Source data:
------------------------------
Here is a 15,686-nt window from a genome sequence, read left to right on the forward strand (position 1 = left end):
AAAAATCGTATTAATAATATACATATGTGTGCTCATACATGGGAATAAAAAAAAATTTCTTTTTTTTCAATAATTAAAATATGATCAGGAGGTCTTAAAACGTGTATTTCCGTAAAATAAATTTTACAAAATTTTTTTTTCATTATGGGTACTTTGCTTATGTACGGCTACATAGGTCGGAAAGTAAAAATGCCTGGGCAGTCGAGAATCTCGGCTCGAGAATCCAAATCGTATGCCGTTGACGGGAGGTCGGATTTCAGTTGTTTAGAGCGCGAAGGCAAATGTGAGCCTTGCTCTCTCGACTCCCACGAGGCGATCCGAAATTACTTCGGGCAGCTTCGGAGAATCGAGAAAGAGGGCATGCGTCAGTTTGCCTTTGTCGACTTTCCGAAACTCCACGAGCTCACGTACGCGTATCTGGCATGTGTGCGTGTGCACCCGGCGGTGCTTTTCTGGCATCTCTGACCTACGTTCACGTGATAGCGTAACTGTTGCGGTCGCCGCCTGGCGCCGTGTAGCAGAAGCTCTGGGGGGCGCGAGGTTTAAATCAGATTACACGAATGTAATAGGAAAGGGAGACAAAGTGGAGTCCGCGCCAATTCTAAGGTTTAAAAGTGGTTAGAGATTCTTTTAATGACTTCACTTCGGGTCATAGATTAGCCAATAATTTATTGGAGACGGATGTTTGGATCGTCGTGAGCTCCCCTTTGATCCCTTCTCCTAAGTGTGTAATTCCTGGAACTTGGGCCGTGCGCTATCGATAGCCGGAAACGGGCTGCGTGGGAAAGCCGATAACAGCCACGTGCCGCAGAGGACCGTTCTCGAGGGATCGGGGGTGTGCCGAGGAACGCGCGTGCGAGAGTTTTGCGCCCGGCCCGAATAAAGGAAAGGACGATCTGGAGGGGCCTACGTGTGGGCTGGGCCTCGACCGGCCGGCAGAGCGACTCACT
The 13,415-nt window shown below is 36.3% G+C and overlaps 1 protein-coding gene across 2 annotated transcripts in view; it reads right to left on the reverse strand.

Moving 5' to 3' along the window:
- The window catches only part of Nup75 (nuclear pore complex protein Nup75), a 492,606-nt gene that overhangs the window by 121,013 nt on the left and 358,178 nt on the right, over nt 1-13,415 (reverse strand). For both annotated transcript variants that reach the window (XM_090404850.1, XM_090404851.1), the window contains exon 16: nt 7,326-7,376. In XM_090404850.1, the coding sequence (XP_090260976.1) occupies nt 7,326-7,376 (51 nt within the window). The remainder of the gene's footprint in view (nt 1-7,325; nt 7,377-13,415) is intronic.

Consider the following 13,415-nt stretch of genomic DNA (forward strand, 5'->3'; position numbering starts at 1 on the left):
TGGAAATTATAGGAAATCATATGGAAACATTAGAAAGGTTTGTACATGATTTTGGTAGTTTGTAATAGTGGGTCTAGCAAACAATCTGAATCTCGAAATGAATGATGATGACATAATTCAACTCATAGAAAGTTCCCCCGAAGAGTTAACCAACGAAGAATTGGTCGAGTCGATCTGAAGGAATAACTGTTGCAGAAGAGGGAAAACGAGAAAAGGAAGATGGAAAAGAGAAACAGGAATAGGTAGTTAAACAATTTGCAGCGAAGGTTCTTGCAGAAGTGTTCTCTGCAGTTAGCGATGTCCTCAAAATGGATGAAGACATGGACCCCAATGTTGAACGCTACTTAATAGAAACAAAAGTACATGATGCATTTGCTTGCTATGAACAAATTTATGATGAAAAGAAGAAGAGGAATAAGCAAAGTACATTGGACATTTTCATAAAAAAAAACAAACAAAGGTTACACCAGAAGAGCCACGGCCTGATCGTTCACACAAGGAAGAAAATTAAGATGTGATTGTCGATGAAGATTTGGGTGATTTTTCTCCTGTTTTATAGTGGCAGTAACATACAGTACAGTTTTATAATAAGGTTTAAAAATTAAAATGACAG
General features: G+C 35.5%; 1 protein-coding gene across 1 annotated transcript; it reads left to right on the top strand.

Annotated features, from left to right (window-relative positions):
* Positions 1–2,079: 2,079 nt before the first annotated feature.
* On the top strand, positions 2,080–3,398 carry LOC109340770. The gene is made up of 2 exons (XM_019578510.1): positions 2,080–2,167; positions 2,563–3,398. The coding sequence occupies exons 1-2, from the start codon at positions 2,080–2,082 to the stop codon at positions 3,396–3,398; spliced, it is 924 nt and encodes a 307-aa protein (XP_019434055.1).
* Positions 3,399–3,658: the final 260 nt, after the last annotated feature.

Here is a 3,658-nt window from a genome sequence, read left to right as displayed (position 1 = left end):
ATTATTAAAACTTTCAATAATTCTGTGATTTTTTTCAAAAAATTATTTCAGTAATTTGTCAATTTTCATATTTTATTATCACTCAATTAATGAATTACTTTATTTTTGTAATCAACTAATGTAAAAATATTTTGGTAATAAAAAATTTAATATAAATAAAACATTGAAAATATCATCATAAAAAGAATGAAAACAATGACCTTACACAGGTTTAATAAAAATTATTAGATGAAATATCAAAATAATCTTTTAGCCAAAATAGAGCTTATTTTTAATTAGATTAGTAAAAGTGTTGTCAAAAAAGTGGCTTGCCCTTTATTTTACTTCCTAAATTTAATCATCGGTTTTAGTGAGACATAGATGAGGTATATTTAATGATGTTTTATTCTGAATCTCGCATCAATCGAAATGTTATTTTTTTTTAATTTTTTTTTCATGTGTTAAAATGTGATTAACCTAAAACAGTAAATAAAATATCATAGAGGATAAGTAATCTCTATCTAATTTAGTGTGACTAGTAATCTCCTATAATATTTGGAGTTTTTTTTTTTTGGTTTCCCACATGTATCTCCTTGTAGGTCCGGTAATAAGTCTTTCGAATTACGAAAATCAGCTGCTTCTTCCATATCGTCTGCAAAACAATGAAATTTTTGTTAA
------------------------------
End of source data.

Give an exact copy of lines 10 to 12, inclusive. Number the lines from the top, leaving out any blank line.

* Positions 1–2,079: 2,079 nt before the first annotated feature.
* On the top strand, positions 2,080–3,398 carry LOC109340770. The gene is made up of 2 exons (XM_019578510.1): positions 2,080–2,167; positions 2,563–3,398. The coding sequence occupies exons 1-2, from the start codon at positions 2,080–2,082 to the stop codon at positions 3,396–3,398; spliced, it is 924 nt and encodes a 307-aa protein (XP_019434055.1).
* Positions 3,399–3,658: the final 260 nt, after the last annotated feature.